The White Sox were 8½ games out in the American League wild-card race with 39 games to play before they routed the Philadelphia Phillies 9-1 on Tuesday at U.S. Cellular Field. They have been out of the postseason picture for weeks, albeit not mathematically.
But you have to hand this much to manager Robin Ventura’s club: By and large, the players haven’t checked out.
‘‘All of us are playing hard,’’ said left-hander Carlos Rodon, who allowed three hits, struck out four and walked one in 6⅔ scoreless innings to improve to 4-8 while lowering his ERA to 4.02. ‘‘We are leaving it all out there.’’
Rodon finished strong after a bumpy first half as a rookie in 2015 and is continuing on the same path this season, with two, one, two and zero runs allowed in his August starts. The No. 3 overall pick in the 2014 draft said he wants to put together a good full season, not just good half seasons, to be in the same class as teammates and Cy Young candidates Jose Quintana and Chris Sale.’’
“I’d love to be like that,’’ he said.
With a 96-mph fastball and hard slider he featured Tuesday, plus a developing changeup – he threw 21 including 14 for strikes – Rodon has the stuff.
“If he keeps running like that, he’s going to be a superstar I think,’’ Sox rookie catcher Omar Narvaez, who has become Rodon’s regular catcher.
Saying the lefty had nothing to lose, Narvaez helped Rodon introduce a back-door slider (outside corner to right-handed hitters) with good results.
“We’ll just win another pitch,’’ Narvaez theorized. “If we don’t command one pitch, we can do another pitch. That was pretty nice.’’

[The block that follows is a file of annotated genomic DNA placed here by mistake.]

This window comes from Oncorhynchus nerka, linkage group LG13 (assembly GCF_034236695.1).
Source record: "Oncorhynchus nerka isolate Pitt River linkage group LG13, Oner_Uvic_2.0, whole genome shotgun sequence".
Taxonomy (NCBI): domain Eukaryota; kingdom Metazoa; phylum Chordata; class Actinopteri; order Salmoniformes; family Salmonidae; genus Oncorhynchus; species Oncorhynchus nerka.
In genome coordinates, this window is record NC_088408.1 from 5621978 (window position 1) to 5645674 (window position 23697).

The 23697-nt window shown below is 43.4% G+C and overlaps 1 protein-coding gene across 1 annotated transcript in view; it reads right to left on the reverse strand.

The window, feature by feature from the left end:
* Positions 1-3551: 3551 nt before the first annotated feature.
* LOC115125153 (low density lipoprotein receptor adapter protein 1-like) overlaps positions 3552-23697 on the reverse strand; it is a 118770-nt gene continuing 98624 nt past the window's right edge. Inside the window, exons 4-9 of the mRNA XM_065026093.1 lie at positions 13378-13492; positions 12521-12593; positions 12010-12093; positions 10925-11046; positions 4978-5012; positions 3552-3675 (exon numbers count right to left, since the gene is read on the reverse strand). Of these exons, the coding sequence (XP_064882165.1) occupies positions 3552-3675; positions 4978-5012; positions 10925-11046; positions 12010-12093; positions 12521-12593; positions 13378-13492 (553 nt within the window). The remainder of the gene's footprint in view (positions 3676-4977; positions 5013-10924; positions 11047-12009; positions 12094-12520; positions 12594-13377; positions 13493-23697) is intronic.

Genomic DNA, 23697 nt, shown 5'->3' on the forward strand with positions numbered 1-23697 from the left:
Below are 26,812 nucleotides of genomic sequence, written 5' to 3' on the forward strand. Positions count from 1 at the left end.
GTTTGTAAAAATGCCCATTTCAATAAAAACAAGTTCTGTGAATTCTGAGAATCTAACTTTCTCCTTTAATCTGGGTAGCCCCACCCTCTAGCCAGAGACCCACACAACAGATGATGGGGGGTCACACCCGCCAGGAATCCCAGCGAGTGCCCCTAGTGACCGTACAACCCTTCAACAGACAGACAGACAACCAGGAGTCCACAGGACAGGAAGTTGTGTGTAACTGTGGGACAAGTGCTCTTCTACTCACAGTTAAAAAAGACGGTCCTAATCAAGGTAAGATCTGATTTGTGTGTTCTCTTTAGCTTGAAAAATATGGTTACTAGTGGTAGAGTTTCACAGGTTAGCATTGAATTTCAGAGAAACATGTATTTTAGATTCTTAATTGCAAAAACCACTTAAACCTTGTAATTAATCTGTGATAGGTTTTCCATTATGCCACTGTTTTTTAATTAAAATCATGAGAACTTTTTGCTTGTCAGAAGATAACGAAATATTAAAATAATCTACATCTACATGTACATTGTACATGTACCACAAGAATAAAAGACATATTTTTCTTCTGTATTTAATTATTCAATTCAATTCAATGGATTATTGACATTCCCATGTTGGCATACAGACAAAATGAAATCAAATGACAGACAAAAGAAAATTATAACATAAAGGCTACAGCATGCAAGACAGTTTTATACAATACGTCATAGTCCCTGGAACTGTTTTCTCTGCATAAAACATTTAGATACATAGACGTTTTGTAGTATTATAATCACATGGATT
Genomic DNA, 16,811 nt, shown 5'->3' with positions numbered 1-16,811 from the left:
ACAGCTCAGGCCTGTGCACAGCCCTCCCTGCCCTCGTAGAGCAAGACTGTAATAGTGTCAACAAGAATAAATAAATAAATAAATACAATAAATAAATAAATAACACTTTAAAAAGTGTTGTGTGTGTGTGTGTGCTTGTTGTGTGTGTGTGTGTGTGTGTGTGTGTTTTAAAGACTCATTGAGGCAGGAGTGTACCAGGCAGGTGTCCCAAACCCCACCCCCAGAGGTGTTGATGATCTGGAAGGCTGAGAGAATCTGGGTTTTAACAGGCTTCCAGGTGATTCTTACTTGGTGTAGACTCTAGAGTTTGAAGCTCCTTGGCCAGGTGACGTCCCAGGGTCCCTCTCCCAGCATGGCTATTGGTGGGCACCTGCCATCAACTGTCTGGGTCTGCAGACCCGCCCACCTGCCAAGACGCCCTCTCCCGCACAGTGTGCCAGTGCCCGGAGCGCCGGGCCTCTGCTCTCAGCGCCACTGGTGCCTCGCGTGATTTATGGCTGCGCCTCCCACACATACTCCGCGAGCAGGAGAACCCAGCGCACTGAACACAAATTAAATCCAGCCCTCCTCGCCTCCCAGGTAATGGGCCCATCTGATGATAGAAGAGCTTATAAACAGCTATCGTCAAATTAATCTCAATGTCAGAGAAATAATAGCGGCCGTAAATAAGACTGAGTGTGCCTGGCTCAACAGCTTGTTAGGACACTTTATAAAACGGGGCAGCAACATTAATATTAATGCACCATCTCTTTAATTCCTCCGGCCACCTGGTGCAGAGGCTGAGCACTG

After the Sox took two of three games from the struggling Oakland Athletics last weekend, Rodon helped them open a two-game interleague series against the Phillies with a victory that put them at 60-64. They have six teams to climb over to earn a wild-card spot and would have to win at an almost unattainable pace to do so.
You’ll hear the Sox are out of it everywhere but in their clubhouse. That’s just how players roll.
‘‘I wouldn’t say we’re out of it,’’ said designated hitter Justin Morneau, who combined with Jose Abreu to hit back-to-back home runs in a three-run fifth against Phillies starter Jake Thompson (1-3). ‘‘We’re going to have to get on a pretty good run to get into those wild-card spots, but you can’t get caught up thinking you have to win 35 of whatever.’’
For Morneau, the most important thing is seeing players “coming in early, doing their work to get ready to win ballgames. Until we’re officially done, we’ll do everything you can.
‘‘I’ve seen it on teams that fall out of it early and kind of get in that selfish mode, where guys start playing for themselves. I haven’t seen that here yet.’’
Abreu homered for the third consecutive game and with three RBI and has 14 in his last 17 games. Tim Anderson tripled and drove in two runs, and leadoff man Adam Eaton tripled, reached on a bunt single and scored twice.
‘‘Most people see a mountain and don’t want to climb it,’’ Eaton said of the Sox place in the standings. ‘‘We’re athletes; we do. You don’t go out there just playing to play; you play to win. It doesn’t change with how well or crappy we play. It doesn’t matter.’’
Players have individual goals, so there’s that aspect related to effort. But playing out the string doesn’t seem to be in the Sox’ DNA.
‘‘Because if you do pack it in, well, a lot of people watch us every night and live and die by the games,’’ Eaton said. ‘‘And we should live and die by the win-loss record, too.’’